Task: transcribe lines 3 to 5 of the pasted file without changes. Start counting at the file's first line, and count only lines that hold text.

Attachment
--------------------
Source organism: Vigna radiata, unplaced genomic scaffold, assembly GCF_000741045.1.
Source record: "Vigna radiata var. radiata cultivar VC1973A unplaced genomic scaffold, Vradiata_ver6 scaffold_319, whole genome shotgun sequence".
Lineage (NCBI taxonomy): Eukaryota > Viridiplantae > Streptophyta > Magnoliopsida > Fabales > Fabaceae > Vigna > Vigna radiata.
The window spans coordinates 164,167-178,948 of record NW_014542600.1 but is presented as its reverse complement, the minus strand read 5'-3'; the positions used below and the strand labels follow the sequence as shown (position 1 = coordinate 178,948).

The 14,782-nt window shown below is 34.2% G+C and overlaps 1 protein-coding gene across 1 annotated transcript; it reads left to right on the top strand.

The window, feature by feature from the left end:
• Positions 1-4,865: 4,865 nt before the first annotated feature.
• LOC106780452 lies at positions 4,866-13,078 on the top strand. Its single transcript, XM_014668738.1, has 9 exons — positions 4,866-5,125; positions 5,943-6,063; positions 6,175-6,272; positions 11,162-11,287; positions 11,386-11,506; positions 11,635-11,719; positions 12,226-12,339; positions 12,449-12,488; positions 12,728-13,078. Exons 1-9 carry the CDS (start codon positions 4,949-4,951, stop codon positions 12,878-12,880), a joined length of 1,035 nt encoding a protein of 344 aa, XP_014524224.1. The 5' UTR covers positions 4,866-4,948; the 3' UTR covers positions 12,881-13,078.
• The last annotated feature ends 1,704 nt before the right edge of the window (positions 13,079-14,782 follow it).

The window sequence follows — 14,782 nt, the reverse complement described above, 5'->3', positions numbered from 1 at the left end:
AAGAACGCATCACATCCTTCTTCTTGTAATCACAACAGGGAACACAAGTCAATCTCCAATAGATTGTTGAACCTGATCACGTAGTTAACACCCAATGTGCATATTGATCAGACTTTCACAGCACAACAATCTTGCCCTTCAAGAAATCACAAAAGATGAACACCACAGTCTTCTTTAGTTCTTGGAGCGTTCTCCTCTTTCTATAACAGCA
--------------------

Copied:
Lineage (NCBI taxonomy): Eukaryota > Viridiplantae > Streptophyta > Magnoliopsida > Fabales > Fabaceae > Vigna > Vigna radiata.
The window spans coordinates 164,167-178,948 of record NW_014542600.1 but is presented as its reverse complement, the minus strand read 5'-3'; the positions used below and the strand labels follow the sequence as shown (position 1 = coordinate 178,948).

The 14,782-nt window shown below is 34.2% G+C and overlaps 1 protein-coding gene across 1 annotated transcript; it reads left to right on the top strand.